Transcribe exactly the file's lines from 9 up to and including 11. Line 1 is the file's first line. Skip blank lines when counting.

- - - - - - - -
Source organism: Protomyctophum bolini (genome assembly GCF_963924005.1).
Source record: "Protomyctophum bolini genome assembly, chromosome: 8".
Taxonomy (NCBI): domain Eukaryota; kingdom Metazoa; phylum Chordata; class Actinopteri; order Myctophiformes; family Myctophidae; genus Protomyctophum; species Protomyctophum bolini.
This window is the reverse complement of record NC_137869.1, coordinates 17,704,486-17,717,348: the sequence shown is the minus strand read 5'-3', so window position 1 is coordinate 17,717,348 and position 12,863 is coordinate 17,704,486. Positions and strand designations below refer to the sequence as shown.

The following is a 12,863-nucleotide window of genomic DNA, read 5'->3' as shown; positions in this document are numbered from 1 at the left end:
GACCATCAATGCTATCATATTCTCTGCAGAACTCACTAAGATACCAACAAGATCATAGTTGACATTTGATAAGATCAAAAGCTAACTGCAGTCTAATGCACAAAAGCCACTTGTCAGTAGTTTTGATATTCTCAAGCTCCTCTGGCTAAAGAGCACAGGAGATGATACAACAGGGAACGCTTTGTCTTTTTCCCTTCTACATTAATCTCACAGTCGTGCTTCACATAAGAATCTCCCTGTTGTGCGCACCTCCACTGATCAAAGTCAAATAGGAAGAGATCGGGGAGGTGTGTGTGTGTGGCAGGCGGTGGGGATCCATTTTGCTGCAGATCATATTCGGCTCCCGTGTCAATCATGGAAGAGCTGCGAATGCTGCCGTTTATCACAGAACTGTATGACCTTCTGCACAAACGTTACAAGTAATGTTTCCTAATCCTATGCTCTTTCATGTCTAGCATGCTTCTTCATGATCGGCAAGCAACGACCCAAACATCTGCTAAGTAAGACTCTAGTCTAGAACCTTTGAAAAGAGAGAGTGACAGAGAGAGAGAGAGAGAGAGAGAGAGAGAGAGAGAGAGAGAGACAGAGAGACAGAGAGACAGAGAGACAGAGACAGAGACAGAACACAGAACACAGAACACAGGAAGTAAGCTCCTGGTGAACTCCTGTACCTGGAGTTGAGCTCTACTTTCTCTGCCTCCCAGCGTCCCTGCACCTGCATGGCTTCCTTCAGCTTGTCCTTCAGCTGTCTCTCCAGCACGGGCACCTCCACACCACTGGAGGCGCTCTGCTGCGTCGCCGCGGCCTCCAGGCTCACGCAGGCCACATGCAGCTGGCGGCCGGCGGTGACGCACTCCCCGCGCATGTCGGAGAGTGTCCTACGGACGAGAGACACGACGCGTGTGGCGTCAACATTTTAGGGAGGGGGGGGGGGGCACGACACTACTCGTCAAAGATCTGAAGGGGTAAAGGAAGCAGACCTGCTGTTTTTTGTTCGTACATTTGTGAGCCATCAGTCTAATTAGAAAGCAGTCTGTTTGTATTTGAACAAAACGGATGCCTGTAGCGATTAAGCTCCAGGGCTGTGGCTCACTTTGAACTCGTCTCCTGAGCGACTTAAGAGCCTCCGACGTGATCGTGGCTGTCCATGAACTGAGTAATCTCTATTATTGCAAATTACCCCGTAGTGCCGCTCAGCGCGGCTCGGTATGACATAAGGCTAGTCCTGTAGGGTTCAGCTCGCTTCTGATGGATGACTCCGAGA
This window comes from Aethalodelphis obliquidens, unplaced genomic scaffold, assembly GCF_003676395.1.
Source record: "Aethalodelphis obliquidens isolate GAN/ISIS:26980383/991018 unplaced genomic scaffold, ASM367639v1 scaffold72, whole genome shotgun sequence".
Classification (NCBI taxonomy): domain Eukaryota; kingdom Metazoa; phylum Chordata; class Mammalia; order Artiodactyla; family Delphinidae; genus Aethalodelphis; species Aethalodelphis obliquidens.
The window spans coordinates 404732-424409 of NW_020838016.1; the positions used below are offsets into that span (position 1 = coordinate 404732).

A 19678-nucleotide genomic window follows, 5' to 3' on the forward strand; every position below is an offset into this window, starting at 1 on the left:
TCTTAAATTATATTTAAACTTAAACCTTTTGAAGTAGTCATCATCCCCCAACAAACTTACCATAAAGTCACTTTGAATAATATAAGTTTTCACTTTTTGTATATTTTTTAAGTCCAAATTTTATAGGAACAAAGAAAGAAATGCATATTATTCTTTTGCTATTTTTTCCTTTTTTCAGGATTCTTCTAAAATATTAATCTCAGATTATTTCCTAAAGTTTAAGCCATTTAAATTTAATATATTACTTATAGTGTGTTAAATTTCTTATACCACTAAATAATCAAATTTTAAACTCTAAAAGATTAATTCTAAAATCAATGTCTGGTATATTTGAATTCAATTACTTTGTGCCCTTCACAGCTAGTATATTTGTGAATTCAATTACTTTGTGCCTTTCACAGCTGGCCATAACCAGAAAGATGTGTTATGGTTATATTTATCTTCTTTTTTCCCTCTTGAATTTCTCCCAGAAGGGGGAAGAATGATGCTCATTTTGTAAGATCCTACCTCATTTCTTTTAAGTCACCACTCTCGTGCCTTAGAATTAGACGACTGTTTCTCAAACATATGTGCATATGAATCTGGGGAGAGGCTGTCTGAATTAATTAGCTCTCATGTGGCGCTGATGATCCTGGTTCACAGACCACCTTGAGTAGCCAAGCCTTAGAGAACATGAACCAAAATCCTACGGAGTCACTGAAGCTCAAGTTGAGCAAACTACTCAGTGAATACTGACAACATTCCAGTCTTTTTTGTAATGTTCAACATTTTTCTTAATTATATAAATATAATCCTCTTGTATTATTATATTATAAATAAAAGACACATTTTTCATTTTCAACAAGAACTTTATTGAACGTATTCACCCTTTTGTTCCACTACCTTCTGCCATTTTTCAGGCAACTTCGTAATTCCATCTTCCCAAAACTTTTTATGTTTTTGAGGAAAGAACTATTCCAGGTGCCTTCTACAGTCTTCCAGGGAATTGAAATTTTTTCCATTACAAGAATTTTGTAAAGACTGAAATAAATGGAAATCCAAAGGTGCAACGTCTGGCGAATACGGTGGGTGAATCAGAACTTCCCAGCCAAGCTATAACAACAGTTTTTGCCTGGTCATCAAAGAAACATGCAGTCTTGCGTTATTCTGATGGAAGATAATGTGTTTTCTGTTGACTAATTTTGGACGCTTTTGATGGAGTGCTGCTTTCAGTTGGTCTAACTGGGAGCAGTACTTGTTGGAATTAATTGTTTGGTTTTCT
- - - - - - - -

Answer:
Classification (NCBI taxonomy): domain Eukaryota; kingdom Metazoa; phylum Chordata; class Mammalia; order Artiodactyla; family Delphinidae; genus Aethalodelphis; species Aethalodelphis obliquidens.
The window spans coordinates 404732-424409 of NW_020838016.1; the positions used below are offsets into that span (position 1 = coordinate 404732).

A 19678-nucleotide genomic window follows, 5' to 3' on the forward strand; every position below is an offset into this window, starting at 1 on the left: